Great advancements in the field of warfare would be made during the reigns of the Shang kings including the introduction of bronze weaponry, the use of composite bows and the appearance of horse-drawn chariots.

As the Shang struggled with its enemies to dominate ancient China, one unique warrior emerged who would play an important role in ensuring the dynasty’s survival: Lady Fu Hao.

Fu Hao emerged during the reign of King Wu Ding, who ruled from 1250 to 1192 BC. To consolidate their power, allied tribes from across the kingdom sent young brides to the capital, Yin, to marry the monarch. Owing to her intelligence and strong will, Fu Hao stood out and quickly became one of the king’s favourites. She eventually rose to the ranks of consort, priestess and general.

In regards to her military career, Fu Hao’s exploits on the battlefield began with the incursions of the Tu Fang into Shang territory. Two Shang armies marched out of the capital on expeditions to the southeast and southwest when the Tu Fang struck unexpectedly from the north.

Sensing the great plight, the dynasty now faced, Fu Hao volunteered to lead the army in driving out the enemy. From an early age she had received military training, and after years of travelling across the country with her husband, was familiar with its terrain. However, before allowing his wife to go into battle, Wu Ding insisted on consulting with the oracle.

Such divinations were done with questions being written on either tortoise shells or ox scapula, after which a hot metal rod was applied until cracks appeared on the bone that were then interpreted as an answer from the spirits. After the signs foretold of Fu Hao’s success, she was given a large bronze battle axe or yue to carry into battle as a sign of her rank. Leading her troops at the front, she crushed the Tu Fang. This was just the beginning of her fighting career.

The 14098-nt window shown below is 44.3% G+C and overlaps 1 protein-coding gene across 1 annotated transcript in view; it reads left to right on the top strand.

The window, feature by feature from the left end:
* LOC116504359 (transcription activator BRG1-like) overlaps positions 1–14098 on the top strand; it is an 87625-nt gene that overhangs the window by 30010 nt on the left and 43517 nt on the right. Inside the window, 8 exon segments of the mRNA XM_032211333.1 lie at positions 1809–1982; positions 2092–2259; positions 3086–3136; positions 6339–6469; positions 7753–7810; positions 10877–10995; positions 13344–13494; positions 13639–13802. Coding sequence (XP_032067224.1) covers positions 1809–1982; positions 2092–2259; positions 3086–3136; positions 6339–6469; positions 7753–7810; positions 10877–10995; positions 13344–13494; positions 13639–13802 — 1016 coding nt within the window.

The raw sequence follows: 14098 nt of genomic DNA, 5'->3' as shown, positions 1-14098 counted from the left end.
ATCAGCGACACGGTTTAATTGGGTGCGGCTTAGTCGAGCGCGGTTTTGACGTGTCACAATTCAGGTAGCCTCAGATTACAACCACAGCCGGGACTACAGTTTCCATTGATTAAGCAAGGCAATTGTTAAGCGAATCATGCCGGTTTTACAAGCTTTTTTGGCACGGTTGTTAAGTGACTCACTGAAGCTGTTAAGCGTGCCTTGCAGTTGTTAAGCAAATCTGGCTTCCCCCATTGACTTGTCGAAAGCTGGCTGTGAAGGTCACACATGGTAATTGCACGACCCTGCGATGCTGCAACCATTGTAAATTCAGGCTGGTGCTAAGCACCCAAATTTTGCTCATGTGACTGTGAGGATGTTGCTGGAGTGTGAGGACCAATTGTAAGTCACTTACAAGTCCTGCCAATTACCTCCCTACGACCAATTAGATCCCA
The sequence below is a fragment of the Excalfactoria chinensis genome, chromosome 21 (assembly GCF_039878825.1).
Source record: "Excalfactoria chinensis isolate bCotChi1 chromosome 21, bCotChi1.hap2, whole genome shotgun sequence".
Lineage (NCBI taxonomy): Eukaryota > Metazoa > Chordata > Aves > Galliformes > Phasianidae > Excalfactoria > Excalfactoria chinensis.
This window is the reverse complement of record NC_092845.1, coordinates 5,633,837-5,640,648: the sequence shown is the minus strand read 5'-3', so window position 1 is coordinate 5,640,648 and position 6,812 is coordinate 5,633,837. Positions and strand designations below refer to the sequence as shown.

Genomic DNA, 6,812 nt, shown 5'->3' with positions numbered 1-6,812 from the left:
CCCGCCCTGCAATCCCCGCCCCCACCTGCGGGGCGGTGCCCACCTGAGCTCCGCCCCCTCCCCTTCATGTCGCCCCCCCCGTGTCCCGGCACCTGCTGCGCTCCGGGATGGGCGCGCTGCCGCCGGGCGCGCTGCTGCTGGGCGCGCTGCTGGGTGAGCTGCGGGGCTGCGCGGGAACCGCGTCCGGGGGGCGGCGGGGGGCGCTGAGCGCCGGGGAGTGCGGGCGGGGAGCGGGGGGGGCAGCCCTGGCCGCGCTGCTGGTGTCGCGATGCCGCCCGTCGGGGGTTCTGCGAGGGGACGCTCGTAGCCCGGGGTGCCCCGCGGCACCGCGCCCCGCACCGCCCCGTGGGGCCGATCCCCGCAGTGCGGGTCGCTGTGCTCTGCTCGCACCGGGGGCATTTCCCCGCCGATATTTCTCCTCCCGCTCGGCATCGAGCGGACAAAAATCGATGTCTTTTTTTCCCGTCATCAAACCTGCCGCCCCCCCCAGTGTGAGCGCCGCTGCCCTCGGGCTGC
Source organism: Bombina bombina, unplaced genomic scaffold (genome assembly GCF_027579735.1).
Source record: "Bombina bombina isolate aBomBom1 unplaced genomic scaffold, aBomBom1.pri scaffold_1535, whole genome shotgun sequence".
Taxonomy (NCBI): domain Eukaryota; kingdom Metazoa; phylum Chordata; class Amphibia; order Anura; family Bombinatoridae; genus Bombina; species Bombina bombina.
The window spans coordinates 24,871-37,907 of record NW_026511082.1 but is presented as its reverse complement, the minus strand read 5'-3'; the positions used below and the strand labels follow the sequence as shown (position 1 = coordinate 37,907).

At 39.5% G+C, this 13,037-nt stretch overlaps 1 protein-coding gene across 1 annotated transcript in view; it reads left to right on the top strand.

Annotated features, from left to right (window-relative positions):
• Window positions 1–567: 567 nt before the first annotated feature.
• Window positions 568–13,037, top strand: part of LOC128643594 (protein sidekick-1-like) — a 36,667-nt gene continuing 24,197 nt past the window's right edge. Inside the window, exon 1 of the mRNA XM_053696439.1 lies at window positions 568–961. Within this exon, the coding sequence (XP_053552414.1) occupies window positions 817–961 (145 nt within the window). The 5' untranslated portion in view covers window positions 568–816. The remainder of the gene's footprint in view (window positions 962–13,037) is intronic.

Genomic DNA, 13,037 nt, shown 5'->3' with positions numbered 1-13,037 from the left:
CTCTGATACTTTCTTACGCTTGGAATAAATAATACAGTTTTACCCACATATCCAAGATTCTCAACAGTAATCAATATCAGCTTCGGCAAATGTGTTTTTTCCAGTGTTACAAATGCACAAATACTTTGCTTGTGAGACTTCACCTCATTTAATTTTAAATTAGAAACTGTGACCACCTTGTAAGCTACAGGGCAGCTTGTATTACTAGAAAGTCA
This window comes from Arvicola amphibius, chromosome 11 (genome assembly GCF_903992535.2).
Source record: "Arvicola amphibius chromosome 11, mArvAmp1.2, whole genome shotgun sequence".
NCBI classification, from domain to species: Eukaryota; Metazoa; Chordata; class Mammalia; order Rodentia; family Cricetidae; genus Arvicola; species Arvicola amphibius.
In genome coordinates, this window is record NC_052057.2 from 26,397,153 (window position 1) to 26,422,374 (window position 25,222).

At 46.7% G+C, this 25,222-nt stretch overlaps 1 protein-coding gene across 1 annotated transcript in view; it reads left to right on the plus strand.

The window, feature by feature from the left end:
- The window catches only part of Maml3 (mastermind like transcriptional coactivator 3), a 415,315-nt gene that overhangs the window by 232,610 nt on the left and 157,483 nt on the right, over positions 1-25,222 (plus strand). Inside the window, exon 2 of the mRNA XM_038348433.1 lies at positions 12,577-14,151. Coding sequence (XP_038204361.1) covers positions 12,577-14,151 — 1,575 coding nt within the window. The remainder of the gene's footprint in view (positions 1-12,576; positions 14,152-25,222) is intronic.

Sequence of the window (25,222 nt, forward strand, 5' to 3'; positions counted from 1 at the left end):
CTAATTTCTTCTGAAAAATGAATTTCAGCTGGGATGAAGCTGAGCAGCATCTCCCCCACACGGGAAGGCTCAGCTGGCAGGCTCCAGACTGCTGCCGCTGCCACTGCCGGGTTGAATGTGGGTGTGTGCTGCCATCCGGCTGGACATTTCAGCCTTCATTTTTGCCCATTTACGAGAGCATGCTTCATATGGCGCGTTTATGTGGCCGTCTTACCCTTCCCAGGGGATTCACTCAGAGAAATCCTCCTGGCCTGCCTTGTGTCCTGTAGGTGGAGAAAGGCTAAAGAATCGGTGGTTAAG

As the Shang dynasty maintained its position through warfare, it did not take long for Fu Hao to be called into combat once again. In fact, she would take part in numerous campaigns, and even enjoyed the distinction of commanding the largest army in ancient Chinese history, which numbered 13,000 men. Some of the troops were from her own private forces.

During operations against another rebellious tribe, the Bafang, she is also recorded as being the first Chinese general to employ ambush tactics on the battlefield in coordination with her husband, who drove the enemy strait into her trap. As a result of the royal couple’s combined strategy, the Bafang were decisively crushed. However, after Fu Hao’s return to the capital following this victory, she fell ill and died at the age of 33.

Fu Hao’s loss was a major blow to Wu Ding, who prepared a very special tomb in honour of his wife traditionally, she would have shared a grave with her husband.